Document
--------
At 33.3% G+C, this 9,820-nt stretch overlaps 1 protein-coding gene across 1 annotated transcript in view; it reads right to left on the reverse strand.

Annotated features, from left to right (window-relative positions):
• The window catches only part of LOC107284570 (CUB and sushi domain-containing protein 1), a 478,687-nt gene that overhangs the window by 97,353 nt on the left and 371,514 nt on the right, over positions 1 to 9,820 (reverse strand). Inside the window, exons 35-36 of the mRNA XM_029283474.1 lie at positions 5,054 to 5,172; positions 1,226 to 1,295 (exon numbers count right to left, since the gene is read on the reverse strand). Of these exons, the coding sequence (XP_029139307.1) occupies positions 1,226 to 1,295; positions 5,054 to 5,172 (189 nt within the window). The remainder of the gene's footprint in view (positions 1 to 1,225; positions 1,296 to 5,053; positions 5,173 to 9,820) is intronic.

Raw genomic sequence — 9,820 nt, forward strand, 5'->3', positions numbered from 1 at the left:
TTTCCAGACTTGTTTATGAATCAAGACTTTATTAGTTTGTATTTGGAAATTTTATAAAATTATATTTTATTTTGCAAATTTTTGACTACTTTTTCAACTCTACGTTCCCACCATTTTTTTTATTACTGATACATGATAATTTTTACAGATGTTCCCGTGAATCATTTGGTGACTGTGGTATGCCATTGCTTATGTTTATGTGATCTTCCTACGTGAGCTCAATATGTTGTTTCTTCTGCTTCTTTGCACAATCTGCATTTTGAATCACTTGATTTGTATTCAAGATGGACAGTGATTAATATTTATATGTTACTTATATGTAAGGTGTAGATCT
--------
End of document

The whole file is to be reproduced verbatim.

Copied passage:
At 33.3% G+C, this 9,820-nt stretch overlaps 1 protein-coding gene across 1 annotated transcript in view; it reads right to left on the reverse strand.

Annotated features, from left to right (window-relative positions):
• The window catches only part of LOC107284570 (CUB and sushi domain-containing protein 1), a 478,687-nt gene that overhangs the window by 97,353 nt on the left and 371,514 nt on the right, over positions 1 to 9,820 (reverse strand). Inside the window, exons 35-36 of the mRNA XM_029283474.1 lie at positions 5,054 to 5,172; positions 1,226 to 1,295 (exon numbers count right to left, since the gene is read on the reverse strand). Of these exons, the coding sequence (XP_029139307.1) occupies positions 1,226 to 1,295; positions 5,054 to 5,172 (189 nt within the window). The remainder of the gene's footprint in view (positions 1 to 1,225; positions 1,296 to 5,053; positions 5,173 to 9,820) is intronic.

Raw genomic sequence — 9,820 nt, forward strand, 5'->3', positions numbered from 1 at the left:
TTTCCAGACTTGTTTATGAATCAAGACTTTATTAGTTTGTATTTGGAAATTTTATAAAATTATATTTTATTTTGCAAATTTTTGACTACTTTTTCAACTCTACGTTCCCACCATTTTTTTTATTACTGATACATGATAATTTTTACAGATGTTCCCGTGAATCATTTGGTGACTGTGGTATGCCATTGCTTATGTTTATGTGATCTTCCTACGTGAGCTCAATATGTTGTTTCTTCTGCTTCTTTGCACAATCTGCATTTTGAATCACTTGATTTGTATTCAAGATGGACAGTGATTAATATTTATATGTTACTTATATGTAAGGTGTAGATCT